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Universal Credit implications for long-term SAHMs??? Help please!

(803 Posts)
CSLewis Fri 01-Feb-13 09:39:21

Hi, I've just read the Mumsnet summary about Universal Credit, and read that parents of children aged 5-13 will be required to seek work during school hours, though I think those with a baby under one may be exempt.

Does anyone have any further details about this? It feels to me that a parent of young (primary-aged) children is being forced to return to the job market, regardless of whether they judge it to be in the best interests of their family hmm

morethanpotatoprints Tue 19-Feb-13 13:16:02

ssd.

I hope your ds2 is better soon and also sorry for your loss, a few months is still early days. Are you ok and have people to talk to? I ask as I needed support when my mum died.
I agree that today you are damned if you work and damned if you don't. I talk about not wanting to work. I'm not a lazy person, I work hard at home to do whats best for my family. I'm not forced to as I chose right from day one, as my dh career was more important to me than mine. But didn't have any tax credits for many years.
We are all different and I agree about the scrounger statements. It may seem like this to younger generations and I do sympathise but TC/WTC wasn't intended as a benefit and many sahps found this worked for them. I understand that times change and now many will lose FTC, they don't need to be called names. We all do whats best for our families at the end of the day.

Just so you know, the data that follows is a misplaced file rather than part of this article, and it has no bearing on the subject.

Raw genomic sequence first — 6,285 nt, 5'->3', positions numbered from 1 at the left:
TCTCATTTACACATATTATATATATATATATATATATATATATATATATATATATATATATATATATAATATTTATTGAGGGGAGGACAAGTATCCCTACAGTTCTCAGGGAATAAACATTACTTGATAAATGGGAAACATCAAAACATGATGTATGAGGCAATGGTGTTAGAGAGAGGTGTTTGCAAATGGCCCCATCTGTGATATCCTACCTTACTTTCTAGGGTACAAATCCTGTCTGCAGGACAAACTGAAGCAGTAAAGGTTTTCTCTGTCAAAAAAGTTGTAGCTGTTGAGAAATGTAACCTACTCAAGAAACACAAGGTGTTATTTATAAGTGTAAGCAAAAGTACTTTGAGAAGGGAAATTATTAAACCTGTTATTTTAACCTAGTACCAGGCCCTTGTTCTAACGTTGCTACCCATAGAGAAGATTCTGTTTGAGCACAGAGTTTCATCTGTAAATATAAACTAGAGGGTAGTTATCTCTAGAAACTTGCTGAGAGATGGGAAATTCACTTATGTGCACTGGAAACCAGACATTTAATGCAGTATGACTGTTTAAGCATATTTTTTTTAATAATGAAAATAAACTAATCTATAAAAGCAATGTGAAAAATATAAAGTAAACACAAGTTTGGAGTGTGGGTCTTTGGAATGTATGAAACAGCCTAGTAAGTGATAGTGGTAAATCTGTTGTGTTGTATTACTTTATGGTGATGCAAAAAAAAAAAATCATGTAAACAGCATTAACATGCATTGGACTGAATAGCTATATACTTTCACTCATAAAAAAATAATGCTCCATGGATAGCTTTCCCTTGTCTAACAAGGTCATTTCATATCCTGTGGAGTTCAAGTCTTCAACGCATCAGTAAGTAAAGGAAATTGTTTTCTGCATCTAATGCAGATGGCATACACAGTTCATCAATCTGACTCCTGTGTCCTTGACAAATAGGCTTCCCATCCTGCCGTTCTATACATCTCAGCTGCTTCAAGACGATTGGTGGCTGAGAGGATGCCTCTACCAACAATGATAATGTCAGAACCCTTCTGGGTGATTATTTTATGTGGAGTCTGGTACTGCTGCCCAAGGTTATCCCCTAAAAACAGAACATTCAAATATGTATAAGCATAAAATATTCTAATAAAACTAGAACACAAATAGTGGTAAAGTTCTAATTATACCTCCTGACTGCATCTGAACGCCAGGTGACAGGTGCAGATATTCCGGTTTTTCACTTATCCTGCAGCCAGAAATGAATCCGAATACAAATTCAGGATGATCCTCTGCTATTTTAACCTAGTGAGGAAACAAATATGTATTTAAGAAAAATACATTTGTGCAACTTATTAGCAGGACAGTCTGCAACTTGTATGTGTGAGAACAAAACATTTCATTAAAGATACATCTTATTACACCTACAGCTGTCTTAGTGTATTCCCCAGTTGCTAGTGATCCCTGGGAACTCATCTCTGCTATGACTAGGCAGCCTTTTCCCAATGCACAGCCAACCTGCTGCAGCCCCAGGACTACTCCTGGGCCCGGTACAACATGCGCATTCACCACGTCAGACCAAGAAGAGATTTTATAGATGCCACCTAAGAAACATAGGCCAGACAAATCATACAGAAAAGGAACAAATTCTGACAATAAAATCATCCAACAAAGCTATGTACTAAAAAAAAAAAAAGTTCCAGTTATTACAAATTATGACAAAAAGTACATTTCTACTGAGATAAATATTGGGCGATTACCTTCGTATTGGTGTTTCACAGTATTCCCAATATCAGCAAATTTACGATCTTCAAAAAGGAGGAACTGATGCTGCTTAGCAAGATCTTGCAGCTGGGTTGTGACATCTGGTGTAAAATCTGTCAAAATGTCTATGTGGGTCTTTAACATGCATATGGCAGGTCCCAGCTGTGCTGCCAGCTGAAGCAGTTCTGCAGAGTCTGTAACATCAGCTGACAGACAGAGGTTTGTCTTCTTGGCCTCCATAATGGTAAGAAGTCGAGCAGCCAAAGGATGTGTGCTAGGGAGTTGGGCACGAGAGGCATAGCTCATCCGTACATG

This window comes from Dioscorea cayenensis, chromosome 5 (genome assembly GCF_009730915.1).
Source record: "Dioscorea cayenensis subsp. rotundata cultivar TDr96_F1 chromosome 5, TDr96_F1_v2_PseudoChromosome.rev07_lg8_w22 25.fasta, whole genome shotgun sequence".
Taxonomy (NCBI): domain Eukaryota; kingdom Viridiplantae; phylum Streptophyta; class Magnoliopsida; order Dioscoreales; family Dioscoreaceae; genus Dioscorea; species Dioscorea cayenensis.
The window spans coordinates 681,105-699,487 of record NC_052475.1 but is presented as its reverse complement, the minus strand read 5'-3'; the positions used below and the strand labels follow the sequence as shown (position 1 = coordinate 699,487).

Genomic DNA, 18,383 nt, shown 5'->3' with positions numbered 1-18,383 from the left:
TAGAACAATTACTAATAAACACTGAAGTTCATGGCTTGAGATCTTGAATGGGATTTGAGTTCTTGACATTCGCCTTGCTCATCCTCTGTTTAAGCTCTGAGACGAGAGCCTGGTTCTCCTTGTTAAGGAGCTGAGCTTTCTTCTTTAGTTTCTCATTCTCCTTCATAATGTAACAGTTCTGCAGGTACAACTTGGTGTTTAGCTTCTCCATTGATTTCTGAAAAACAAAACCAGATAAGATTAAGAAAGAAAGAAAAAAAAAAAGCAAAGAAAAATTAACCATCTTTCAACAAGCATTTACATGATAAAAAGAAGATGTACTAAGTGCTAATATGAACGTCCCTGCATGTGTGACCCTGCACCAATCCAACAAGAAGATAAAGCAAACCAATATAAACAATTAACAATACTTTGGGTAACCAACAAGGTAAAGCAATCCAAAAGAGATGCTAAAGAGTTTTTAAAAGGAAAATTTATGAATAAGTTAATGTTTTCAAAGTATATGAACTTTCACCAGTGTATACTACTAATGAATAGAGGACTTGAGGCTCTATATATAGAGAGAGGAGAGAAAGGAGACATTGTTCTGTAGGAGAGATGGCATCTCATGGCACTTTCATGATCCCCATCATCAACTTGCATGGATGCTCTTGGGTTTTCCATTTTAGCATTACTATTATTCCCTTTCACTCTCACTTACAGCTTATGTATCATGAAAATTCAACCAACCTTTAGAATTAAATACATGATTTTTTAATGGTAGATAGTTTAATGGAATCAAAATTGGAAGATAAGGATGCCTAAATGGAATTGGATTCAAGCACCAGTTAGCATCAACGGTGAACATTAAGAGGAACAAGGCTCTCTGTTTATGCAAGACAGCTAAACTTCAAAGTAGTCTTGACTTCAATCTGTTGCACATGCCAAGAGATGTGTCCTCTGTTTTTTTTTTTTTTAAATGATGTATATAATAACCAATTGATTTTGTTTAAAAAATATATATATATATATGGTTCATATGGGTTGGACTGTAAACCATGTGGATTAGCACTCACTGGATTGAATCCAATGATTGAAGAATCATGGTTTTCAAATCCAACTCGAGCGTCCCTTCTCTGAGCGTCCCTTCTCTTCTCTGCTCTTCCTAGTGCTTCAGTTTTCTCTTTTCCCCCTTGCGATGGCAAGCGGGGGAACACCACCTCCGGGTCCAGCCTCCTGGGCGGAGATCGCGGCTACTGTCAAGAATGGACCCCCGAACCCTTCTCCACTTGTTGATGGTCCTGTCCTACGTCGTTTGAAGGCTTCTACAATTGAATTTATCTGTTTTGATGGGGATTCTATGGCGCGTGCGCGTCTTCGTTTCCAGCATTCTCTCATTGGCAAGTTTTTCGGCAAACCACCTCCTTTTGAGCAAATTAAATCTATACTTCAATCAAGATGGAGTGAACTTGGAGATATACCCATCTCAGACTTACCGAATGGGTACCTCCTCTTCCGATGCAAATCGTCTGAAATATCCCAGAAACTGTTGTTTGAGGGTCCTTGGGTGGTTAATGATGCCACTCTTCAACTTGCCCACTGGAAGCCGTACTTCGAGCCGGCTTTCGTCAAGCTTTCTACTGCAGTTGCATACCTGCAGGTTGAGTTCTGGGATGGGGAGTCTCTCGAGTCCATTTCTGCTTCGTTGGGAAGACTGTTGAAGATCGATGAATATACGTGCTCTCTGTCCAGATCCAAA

ssd Tue 19-Feb-13 14:28:51

thanks gaelic and morethan smile

you know what morethan, I get the support I need on here, the girls on the bereavement thread are amazing and always there, sadly family haven't been so good...( not meaning dh...or the kids there...)

and I agree, we all do the best for our families.....I just get annoyed with all this "women being forced to stay at home"....like its beneath us to actually look after our own kids.......I want to scream "I wanted to be at home, to me there's nothing more important", even though my "career" has swan dived and things are tight financially....

its just each to their own, isn't it

il0vepudding Sun 30-Jun-13 21:56:06

I know this thread is old but I thought I would say something anyway. There are those bashing people who are on barely enough money to get by, whilst the Tories are sitting on designer toilets and buying their 5 star lunches and Marks Spencer's shopping at your expense? Why does the first one seem to make more people angrier than the second one? I am not someone who believes that a person's rights and value in society are determined by their status and whether or not they work, but this sadly seems to be a common belief and that is exactly how the greedy and powerful want you to see things. So you think a working class person is nothing but a wage slave? There should only be time for work and looking for work, no relationships, no love life, no children if your employer pays you a crappy wage? Then there is the notion that children of working class parents do not deserve the best start in life because their Mother owes the state more than she owes her own child. Yes you can express breast milk and have it given to the child in a bottle by an employed care provider, but there is something very artificial about this and I'm sure it has some negative societal implications in one way or another. I am also for set gender roles. If a woman gets pregnant and has a child, nature decided that she should care closely for the child, not anyone else, unless circumstances are extremely exceptional. Why are we so removed from each other spiritually as a society? This is the sad question that I have to ask. It seems like our lives are based on useless artificial things for the convenience of a few and it makes most people sad and stressed and it makes ordinary people turn against each other.

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